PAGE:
It’s always worth remembering that the Giants gave Jeff Samardzija his huge contract the season after he led the American League in earned runs allowed. They weren’t bidding against themselves, presumably. There was enough interest to raise his salary demands, and he almost ended up with a nine-figure contract. That was before he boosted his strikeout rate and paired it with the lowest walk rate in either league.
Teams still want Samardzija, 4.85 ERA aside. He would get more than $60 million in free agency this year, just like he got way more than that the last time, which means he has surplus value.
Ah, but there’s a catch. A couple of them, really. The first one is that the Giants aren’t sure if they’re keen on trading their innings-eater because that means they would have to find another one somewhere else. If they wanted to buy one, they’d have to spend the same money, if not much more. If they wanted to trade for one, they’d have to give up prospects they don’t really have.
The second catch is that Samardzija has a no-trade clause that allows him to refuse deals to 21 different teams, and he’s not especially interested in waiving it. While it’s common for players to use no-trade clauses for extra leverage — to get an option exercised, or to negotiate a new contract — that doesn’t seem to be the game Samardzija’s playing here. I don’t think he plays games. Baseball. That’s a game he plays. Football, too, but it’s been a few years.
What about those eight teams that aren’t included, then? Is there a chance any of those teams would want Samardzija?
We can eliminate two of the teams right away. The Oakland A’s would like Addison Russell back. They would not want Samardzija back. And while the New York Mets would love to have someone who was as reliably healthy as Samardzija, they would not want to pay him. They’re also not contending, so they’re an easy team to cross off the list.
That leave six teams. In increasing order of likelihood ...
6. Los Angeles Angels of Anaheim
They’re quasi-contending, and they would love someone who can eat innings with the potential for more. Angels Stadium is a fine fit for Samardzija’s fly ball tendencies, and he’s a solid compromise for a team that needs pitching but doesn’t want to dish out additional $100 million contracts.
On the other hand, the Angels’ farm system is barren, at least when it comes to the kinds of prospects that would make the Giants unable to say no. If the Giants trade Samardzija, it’ll be because the other team believes he’s the elite pitcher his FIP and K/BB say he is, and they’re willing to dump prospects accordingly. It’s hard seeing the Angels being that team.
5. Boston Red Sox
He doesn’t play third base, for one. For another, the Red Sox have a rotation they’re satisfied with, and all of those starters are trending upward at the moment. They’re not interested.
4. New York Yankees
While the Yankees are looking for starters — controlled for next year is a plus, too — it’s hard to imagine a worse fit than Samardzija in Yankees Stadium. It was a disaster when he went to U.S. Cellular, and it wouldn’t get much better in one of the silliest parks in the majors.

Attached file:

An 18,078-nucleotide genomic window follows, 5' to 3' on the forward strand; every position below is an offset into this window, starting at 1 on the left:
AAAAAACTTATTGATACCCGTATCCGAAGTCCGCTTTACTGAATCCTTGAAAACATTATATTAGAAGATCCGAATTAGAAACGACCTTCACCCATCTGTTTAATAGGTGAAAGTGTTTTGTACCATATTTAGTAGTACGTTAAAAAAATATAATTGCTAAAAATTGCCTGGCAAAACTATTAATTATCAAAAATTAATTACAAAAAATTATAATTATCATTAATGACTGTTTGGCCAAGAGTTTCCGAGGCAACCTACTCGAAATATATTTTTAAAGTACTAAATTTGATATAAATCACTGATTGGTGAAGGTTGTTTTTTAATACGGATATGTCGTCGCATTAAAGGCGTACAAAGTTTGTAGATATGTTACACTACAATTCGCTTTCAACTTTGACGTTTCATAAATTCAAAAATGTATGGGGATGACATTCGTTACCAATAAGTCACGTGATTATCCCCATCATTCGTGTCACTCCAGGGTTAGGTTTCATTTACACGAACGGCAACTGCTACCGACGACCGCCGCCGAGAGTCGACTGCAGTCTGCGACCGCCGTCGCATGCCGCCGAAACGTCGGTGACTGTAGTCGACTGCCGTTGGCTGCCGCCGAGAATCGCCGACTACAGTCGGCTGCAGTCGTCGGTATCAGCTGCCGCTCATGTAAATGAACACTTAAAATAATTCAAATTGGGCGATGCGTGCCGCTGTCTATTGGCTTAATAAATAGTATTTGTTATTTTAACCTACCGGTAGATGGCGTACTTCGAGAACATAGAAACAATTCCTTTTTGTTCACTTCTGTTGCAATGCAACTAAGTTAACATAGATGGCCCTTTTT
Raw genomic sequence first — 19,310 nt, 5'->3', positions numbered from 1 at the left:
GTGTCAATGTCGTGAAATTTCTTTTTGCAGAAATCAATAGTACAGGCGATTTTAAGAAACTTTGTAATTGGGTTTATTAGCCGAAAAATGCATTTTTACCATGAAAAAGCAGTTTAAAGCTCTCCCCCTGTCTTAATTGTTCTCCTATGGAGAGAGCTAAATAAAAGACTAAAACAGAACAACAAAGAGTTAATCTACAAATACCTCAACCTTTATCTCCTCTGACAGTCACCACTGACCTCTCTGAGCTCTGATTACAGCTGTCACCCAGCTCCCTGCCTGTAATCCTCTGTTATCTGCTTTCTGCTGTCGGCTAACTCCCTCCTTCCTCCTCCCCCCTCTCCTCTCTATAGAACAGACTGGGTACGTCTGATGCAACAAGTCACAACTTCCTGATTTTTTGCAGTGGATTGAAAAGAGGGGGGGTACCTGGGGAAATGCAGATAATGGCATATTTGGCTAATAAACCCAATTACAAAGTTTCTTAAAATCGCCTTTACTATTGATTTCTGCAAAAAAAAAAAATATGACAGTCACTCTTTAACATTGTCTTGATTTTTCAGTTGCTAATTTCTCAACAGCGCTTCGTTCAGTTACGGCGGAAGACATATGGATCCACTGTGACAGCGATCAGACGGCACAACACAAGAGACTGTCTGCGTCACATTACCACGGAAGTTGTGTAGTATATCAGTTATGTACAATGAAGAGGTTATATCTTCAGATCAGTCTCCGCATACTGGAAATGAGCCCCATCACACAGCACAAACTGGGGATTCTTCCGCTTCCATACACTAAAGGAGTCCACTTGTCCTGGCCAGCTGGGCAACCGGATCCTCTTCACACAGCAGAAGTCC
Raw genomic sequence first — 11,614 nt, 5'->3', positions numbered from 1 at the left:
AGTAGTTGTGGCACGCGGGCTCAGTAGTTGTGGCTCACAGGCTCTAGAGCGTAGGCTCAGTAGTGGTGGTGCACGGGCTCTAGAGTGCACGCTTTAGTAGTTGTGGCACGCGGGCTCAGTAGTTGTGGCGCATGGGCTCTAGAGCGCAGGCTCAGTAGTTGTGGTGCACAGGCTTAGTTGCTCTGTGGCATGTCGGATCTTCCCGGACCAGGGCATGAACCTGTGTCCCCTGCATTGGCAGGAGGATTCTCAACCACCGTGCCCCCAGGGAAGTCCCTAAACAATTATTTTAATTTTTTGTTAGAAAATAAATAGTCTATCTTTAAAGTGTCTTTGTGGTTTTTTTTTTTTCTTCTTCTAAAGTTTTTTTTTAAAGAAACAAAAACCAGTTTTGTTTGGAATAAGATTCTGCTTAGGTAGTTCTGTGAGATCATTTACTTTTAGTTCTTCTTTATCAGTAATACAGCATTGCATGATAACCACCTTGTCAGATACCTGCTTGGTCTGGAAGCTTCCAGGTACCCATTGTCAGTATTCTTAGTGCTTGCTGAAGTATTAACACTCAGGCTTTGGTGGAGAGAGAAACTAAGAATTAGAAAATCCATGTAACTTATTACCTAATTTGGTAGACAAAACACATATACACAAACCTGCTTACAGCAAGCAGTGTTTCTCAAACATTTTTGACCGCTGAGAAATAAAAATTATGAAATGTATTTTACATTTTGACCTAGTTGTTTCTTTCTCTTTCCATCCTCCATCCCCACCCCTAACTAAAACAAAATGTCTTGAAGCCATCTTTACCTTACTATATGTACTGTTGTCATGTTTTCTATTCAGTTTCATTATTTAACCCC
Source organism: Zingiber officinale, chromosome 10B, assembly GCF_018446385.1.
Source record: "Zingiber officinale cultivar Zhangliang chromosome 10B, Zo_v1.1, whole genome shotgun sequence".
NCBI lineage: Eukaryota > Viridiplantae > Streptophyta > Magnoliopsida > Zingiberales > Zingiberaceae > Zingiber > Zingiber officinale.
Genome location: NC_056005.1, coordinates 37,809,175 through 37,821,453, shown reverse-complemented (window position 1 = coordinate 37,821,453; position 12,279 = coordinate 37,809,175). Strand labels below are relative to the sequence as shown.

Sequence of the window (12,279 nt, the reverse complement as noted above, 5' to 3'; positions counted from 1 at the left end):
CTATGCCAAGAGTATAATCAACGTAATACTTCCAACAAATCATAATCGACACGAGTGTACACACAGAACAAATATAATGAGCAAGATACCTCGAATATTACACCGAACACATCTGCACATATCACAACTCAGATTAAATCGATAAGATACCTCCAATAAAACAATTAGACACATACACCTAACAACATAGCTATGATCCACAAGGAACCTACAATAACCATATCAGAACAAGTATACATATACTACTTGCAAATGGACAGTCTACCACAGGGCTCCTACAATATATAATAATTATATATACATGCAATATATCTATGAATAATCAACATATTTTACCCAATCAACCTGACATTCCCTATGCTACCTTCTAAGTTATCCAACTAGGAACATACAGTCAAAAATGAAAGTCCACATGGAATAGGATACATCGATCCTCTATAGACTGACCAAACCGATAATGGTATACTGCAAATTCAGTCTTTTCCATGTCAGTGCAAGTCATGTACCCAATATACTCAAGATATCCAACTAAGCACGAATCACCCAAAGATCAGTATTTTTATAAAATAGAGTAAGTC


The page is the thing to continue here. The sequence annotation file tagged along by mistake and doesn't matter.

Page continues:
The Yankees have the prospects. They have the need. They have the money. I just can’t buy someone stretching to get Samardzija to pitch half of his games there.
3. Los Angeles Dodgers
How about Jeff Samardzija? Your fans won’t even notice the difference!
I would ignore the Giants/Dodgers rivalry as an impediment to a deal — both teams are in such different spots, it can’t possibly matter. And in theory, the Dodgers would like a seven-inning monster man because their rotation is filled with pitchers who shouldn’t be ridden as hard.
But their sights are set higher. They want an ace to support Clayton Kershaw, Alex Wood, and Rich Hill, not another fourth starter to cycle through.
2. Chicago Cubs
Hrmm. While the Cubs traded for Jose Quintana this year, it’s possible they would want yet another starter, with both John Lackey and Jake Arrieta leaving for free agency after the season. But I would think it’s a trade they would explore in the offseason more. If they trade prospects for another starter, he would have to be one of the starters they would use in the postseason without question.
I don’t know if Samardzija would be one of their top four pitchers. So there’s no reason to trade prospects for him right now. The Cubs should be more concerned with how their postseason rotation is constructed, even if they’re still fighting for their lives in the NL Central
1. Washington Nationals
This depends on how comfortable they are with Stephen Strasburg’s injury. They have the money, and they have the prospects, so if they’re worried about Strasburg missing a lot of time, a deal for Samardzija would definitely make sense.
It’s settled, then. The Nationals are the team that makes the most sense for Samardzija, and the Giants wouldn’t have to jump through clauses to trade him.
The only thing to remember is that other teams almost certainly not going to want Samardzija at the prices the Giants would require if they’re going to trade him. Unless the Giants are bluffing and committed to having that salary off the books, it’s likely that Samardzija’s current team values him a lot more than the rest of the league is willing to pay for.
He’s sticking around, everyone.
But at least we got to rosterbate on a warm summer afternoon. You’ll remember these days fondly.